Hammas Bin Tanveer, The University of Iowa; Rachee Singh, Microsoft and Cornell University; Paul Pearce, Georgia Tech; Rishab Nithyanand, University of Iowa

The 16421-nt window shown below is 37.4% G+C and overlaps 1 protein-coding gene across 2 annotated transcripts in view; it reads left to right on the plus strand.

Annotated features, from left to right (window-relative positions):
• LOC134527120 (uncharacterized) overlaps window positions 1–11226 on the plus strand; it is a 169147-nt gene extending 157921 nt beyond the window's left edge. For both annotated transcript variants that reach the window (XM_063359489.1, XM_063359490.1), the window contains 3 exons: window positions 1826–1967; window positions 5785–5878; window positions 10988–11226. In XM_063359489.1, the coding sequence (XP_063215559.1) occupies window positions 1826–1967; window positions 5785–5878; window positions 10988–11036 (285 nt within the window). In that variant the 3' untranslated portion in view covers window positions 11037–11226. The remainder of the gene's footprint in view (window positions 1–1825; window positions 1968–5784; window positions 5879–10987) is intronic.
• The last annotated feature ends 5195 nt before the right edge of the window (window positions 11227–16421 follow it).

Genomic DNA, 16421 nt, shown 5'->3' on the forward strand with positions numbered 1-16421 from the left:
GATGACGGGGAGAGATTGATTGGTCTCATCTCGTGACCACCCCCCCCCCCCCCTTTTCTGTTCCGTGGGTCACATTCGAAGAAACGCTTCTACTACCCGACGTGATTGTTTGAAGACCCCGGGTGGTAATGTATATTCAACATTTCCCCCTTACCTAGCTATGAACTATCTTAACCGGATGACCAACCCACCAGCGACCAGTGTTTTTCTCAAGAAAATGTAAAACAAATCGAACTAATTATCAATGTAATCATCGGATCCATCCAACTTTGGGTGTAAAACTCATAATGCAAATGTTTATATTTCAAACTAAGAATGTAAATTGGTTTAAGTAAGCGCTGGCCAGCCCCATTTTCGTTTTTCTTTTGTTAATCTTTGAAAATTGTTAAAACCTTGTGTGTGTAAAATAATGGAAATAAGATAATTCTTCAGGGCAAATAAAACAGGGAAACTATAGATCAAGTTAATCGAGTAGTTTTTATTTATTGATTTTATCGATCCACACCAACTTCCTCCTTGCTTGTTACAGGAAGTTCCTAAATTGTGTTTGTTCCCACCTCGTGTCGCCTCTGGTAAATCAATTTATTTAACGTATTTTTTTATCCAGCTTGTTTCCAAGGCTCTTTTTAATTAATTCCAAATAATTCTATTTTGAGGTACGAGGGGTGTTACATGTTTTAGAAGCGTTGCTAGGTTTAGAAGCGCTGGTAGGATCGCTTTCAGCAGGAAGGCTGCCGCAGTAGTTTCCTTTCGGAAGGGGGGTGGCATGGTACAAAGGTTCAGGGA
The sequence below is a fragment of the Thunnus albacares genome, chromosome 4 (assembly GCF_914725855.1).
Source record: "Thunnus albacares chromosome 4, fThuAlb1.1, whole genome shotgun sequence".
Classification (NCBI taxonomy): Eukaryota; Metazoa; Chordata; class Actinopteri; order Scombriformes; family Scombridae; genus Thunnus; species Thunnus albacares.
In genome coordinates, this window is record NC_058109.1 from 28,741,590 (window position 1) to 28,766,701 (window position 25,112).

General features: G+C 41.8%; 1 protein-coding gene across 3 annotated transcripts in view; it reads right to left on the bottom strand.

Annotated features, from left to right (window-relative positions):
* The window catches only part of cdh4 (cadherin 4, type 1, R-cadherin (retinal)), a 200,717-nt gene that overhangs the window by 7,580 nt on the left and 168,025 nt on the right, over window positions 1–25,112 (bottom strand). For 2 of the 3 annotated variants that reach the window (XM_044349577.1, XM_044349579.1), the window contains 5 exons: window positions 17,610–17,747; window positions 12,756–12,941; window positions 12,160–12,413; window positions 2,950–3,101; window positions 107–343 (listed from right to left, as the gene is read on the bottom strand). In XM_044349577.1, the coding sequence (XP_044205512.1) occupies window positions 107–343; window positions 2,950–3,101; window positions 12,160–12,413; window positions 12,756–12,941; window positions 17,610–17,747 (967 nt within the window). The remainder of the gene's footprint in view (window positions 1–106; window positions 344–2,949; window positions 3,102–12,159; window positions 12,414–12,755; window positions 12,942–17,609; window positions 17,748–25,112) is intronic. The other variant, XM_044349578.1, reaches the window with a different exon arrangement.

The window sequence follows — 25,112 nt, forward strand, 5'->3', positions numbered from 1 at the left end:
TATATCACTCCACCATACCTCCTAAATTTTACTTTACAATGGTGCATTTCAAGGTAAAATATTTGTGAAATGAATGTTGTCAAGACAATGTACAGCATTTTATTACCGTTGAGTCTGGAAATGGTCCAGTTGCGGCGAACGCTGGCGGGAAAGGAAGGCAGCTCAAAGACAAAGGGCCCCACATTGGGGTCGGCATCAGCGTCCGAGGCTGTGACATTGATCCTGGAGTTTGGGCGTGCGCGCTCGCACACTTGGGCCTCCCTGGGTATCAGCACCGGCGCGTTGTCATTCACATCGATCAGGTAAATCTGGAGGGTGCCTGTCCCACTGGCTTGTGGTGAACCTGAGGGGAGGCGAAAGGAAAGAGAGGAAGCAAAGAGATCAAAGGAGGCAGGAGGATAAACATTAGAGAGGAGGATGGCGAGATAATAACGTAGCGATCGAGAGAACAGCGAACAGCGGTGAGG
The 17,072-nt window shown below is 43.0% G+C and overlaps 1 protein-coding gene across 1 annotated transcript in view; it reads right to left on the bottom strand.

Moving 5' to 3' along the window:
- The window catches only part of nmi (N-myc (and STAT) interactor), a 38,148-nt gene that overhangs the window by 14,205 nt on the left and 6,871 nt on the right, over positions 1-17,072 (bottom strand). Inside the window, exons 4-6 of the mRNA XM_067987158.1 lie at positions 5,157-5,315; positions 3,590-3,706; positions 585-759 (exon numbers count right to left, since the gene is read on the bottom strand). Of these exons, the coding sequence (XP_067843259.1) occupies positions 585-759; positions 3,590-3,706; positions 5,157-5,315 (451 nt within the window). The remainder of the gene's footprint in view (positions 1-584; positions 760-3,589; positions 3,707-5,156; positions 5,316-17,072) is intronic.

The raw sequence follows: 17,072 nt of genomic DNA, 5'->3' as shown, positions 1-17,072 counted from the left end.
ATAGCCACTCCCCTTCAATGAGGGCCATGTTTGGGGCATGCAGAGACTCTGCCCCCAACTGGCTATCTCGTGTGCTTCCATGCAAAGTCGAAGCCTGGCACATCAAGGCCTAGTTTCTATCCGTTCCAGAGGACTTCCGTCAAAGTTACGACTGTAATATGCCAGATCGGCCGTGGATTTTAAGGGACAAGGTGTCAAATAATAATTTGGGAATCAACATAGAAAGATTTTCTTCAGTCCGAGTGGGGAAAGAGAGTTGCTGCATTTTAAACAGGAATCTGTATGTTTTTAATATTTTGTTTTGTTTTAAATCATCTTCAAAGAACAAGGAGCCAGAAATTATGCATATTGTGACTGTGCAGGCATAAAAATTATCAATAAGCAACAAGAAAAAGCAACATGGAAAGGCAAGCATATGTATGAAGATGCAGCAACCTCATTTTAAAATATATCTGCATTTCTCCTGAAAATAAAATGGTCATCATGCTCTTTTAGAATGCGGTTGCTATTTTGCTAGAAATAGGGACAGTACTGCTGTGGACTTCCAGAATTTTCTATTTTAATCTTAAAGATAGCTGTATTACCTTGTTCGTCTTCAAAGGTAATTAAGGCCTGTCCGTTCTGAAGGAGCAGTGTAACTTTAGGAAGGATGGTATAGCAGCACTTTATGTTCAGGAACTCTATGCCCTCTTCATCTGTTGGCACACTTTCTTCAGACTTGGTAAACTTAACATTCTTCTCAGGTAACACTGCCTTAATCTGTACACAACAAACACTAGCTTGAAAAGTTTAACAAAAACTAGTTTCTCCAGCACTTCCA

In this work we identify scanning strategies of IPv6 scanners on the Internet. We offer a unique perspective on the behavior of IPv6 scanners by conducting controlled experiments leveraging a large and unused /56 IPv6 subnet. We selectively make parts of the subnet visible to scanners by hosting applications that make direct or indirect contact with IPv6- capable servers on the Internet. By careful experiment design, we mitigate the effects of hidden variables on scans sent to our /56 subnet and establish causal relationships between IPv6 host activity types and the scanner attention they evoke. We show that IPv6 host activities e.g., Web browsing, membership in the NTP pool and Tor network, cause scanners to send a magnitude higher number of unsolicited IP scans and reverse DNS queries to our subnet than before. DNS scanners focus their scans in narrow regions of the address space where our applications are hosted whereas IP scanners broadly scan the entire subnet. Even after the host activity from our subnet subsides, we observe persistent residual scanning to portions of the address space that previously hosted applications.
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